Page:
So we have to constantly    and they're still growing.  That is the good thing about hitting this.  We haven't peaked yet, and that's good.  We have a lot of growing left.  Hopefully we'll have longer in the tournament that we can play.
 But we know Texas is a team that we've focused on.  As I said before, we don't really, this time of the year you want to sort of lighten up because they're already excited.  Their adrenaline is flowing.  So we want them relaxed and playing to their full potential.  So I think my demeanor has been to make sure we keep them to be serious minded about our work, about what we have to get done.  Also know that let's enjoy the moment.

 Q.  Can you talk about when you got to Minnesota, and obviously, they were coming off a six win season.  How you turned things around, and do you have a system, a belief in how to rebuild a program?
 COACH SMITH:  Well, they had nine wins.  And the guys there, Dan Munson, and Jim Mallory, who was the interim coach, you know, they had some good kids in the program.  Guys like Dan Coleman, Spencer Thompson, Lawrence McKenzie who graduated last year.  Ryan Saunders.  They were the back bone.
 So when you take over a program you've got to make sure that they appreciate it.  Because they chose to come there, and they're giving their best effort.  So I think the returning players see that and appreciate that coach is going to give me a chance, you know, I'm not coming with any preconceived    as I told them all.  They're all going to start on ground one, and we'll evaluate you from there.
 And that's an honest    that's honestly what we've tried to do wherever we've been.  And to instill some trust and some build some goals.  They all want to be the best.  They all came here because they love the U.  And so it's a matter of them helping me adjust.  And I usually tell them, I need your help.  And that's the way I approach it.  I'm here to help them, and they can help the program and themselves.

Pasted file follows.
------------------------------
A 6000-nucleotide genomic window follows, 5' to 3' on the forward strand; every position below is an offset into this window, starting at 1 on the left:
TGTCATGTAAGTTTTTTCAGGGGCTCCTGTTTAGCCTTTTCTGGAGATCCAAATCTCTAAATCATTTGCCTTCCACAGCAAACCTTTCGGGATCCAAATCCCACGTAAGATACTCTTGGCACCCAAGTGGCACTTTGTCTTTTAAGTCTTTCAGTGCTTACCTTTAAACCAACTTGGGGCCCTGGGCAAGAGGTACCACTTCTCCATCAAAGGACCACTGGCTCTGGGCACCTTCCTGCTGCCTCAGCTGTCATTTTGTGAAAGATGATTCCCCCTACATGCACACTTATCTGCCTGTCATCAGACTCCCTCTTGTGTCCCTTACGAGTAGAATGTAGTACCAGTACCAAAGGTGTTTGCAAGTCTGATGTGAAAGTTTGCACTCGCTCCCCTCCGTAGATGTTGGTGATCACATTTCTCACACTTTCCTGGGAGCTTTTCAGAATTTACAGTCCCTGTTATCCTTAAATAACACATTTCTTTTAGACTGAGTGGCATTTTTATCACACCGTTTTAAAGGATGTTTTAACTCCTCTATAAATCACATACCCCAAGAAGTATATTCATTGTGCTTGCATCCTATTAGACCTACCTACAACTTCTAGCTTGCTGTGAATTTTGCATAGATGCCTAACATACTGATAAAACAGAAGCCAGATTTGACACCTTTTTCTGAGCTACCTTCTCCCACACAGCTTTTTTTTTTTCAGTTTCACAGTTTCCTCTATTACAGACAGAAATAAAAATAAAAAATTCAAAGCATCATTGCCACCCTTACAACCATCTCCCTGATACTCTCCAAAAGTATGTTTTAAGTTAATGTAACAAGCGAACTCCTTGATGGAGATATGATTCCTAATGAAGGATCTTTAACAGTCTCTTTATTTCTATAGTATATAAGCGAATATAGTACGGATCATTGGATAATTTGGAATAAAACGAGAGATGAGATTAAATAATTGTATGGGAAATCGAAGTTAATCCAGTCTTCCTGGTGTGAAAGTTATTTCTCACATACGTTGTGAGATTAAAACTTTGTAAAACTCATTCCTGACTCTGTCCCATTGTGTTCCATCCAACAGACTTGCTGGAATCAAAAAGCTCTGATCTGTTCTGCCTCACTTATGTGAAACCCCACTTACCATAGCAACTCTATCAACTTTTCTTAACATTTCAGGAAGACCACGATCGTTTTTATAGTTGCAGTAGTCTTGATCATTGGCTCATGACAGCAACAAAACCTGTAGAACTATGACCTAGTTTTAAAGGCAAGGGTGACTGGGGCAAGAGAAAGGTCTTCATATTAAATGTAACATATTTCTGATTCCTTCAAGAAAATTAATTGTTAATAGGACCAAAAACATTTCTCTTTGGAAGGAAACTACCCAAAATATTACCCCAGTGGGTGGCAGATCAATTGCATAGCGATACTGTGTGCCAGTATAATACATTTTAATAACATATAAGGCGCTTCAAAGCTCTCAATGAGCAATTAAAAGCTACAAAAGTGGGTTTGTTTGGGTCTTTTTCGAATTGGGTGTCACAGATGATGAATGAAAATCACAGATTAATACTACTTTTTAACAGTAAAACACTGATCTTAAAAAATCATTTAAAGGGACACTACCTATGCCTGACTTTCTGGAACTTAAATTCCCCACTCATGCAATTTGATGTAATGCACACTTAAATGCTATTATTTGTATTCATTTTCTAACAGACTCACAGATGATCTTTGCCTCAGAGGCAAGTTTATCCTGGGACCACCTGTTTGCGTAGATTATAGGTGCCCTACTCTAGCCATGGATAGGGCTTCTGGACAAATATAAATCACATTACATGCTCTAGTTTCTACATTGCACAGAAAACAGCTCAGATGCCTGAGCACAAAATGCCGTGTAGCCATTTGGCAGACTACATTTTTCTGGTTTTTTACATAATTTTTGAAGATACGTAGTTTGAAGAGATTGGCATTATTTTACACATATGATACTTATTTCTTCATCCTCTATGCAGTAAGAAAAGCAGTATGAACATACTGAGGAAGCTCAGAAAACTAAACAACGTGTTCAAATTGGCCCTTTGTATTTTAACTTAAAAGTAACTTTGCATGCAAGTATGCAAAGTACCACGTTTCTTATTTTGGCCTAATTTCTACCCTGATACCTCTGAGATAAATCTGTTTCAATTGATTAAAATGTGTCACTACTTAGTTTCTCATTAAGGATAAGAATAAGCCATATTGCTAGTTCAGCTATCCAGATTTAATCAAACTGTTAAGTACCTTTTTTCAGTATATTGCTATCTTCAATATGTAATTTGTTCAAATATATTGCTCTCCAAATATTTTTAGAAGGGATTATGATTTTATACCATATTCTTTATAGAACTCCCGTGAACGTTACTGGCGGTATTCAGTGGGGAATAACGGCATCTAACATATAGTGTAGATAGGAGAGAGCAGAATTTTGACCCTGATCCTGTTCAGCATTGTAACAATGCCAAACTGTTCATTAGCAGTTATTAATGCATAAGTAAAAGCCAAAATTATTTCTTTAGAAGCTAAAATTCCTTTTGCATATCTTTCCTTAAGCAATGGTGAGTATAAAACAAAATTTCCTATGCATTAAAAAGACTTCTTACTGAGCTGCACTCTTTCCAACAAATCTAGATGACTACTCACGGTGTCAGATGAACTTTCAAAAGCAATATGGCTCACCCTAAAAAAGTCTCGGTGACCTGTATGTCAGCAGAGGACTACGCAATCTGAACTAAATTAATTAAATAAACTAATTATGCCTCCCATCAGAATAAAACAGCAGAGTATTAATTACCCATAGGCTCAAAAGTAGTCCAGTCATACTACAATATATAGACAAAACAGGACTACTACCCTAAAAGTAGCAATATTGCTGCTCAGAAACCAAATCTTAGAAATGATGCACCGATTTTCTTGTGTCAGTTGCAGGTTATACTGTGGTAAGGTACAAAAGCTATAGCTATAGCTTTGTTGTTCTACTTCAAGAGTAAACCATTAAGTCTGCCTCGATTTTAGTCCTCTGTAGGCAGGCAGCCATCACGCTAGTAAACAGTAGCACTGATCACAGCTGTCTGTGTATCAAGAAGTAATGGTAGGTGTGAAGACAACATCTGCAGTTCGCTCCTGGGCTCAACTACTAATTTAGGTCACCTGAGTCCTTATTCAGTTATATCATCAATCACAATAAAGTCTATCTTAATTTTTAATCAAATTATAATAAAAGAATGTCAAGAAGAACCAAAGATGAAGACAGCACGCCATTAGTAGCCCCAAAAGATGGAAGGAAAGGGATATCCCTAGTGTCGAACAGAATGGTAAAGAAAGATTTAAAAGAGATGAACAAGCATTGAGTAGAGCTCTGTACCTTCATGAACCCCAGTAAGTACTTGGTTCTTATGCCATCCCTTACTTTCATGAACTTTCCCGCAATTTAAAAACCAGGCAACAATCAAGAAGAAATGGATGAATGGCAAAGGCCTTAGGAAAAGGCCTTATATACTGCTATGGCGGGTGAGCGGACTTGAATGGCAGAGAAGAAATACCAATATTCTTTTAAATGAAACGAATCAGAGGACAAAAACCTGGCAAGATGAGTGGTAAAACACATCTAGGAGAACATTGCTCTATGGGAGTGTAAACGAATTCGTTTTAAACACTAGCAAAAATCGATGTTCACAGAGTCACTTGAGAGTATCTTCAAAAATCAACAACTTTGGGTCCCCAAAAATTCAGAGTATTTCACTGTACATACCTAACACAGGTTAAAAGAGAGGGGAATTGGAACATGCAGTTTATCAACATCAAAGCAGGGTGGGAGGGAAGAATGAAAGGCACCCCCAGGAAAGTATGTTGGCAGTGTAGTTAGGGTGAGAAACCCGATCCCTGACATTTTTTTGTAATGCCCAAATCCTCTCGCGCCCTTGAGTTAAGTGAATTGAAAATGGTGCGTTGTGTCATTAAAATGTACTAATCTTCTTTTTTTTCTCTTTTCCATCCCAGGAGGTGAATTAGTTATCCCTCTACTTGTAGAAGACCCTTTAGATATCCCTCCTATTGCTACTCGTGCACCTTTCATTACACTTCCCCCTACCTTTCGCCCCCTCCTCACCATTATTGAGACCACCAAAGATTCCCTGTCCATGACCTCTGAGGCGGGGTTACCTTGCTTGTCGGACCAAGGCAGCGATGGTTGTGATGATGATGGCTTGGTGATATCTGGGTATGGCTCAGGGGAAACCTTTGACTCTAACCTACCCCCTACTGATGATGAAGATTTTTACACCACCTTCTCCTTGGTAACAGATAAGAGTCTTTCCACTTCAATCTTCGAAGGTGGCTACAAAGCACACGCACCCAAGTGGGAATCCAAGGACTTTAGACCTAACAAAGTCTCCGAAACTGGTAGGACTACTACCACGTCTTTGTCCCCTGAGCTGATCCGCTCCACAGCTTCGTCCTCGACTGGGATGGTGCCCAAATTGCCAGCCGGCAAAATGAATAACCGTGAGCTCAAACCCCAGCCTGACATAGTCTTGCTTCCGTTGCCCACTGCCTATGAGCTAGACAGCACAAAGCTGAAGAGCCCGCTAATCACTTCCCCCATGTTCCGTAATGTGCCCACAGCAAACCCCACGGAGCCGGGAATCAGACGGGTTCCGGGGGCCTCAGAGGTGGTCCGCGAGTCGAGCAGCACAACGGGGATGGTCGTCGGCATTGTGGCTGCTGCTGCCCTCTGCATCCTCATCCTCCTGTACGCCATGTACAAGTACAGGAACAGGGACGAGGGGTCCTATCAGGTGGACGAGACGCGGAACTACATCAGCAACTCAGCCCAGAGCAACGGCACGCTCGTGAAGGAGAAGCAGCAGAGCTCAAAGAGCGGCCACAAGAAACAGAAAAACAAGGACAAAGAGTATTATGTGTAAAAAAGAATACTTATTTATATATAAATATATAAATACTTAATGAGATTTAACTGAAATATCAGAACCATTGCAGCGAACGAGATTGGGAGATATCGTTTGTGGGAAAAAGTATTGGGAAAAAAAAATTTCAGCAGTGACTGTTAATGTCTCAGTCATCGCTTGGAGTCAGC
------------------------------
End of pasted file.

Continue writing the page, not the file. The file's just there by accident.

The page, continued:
Most of the time when you take over a program that's struggling, they're eager to be a part of it.  They've seen the success that you've had, and they just want to be led the right way.  And it's pretty easy, to be honest with you.  And it's very fulfilling when you see them    when you see the players and the program, and the people grow and appreciate the hard work that they've put in.

 Q.  With the group full of guys that haven't gone through anything like this NCAA Tournament before, how do you feel they've handled it so far?  And what have you done to help them handle it?
 COACH SMITH:  Well, I try to remain the same.  By that I mean realizing that fellows, we prepare this.  We prepare the same way we would if we were preparing for Michigan State in a tournament or Northwestern.  Because you want to keep everything as same as you can.  You don't want to get, because now if there are a lot of distractions, you already have the media or the hype around you.
 You have fans that are patting you on the back.  You have relatives that are wanting tickets.  So, we try to remain the same and try to keep things as calm and control those things that we can control as far as the proper rest, proper diet.  That's basically the way we've handled it.
 But you know, it's a change, too, because you've been playing games every two days.  Now you've got    say you lose Wednesday, so Friday.  Now you've got a long time to practice.  Probably the longest practice period they've had in some time.  So you have to be careful that you don't go too hard.  That's a real balancing act especially for a young team as well.
 
     FastScripts by ASAP Sports

MINNESOTA QUOTES

AMY YAKOLA: We're joined by the Minnesota student athletes: Jamal Abu
Shamala. Damian Johnson, and Lawrence Westbrook. Questions, please.

 Q. Can you just talk about the overall experience of the first NCAA
Tournament for you guys? And just what it's been like leading up to
this point?

 LAWRENCE WESTBROOK: The experience has been kind of crazy, because I
have a lot of family here and they're excited for me to play. And this
is something that I've dreamed of since I was a little kid and wanted
to play in the tournament. See all the teams that you see on TV. Just
play under the big lights. So I think it's really exciting.

 DAMIAN JOHNSON: Yeah, it's definitely a great experience right now.
I mean, our whole team, it's our first time being here. The guys are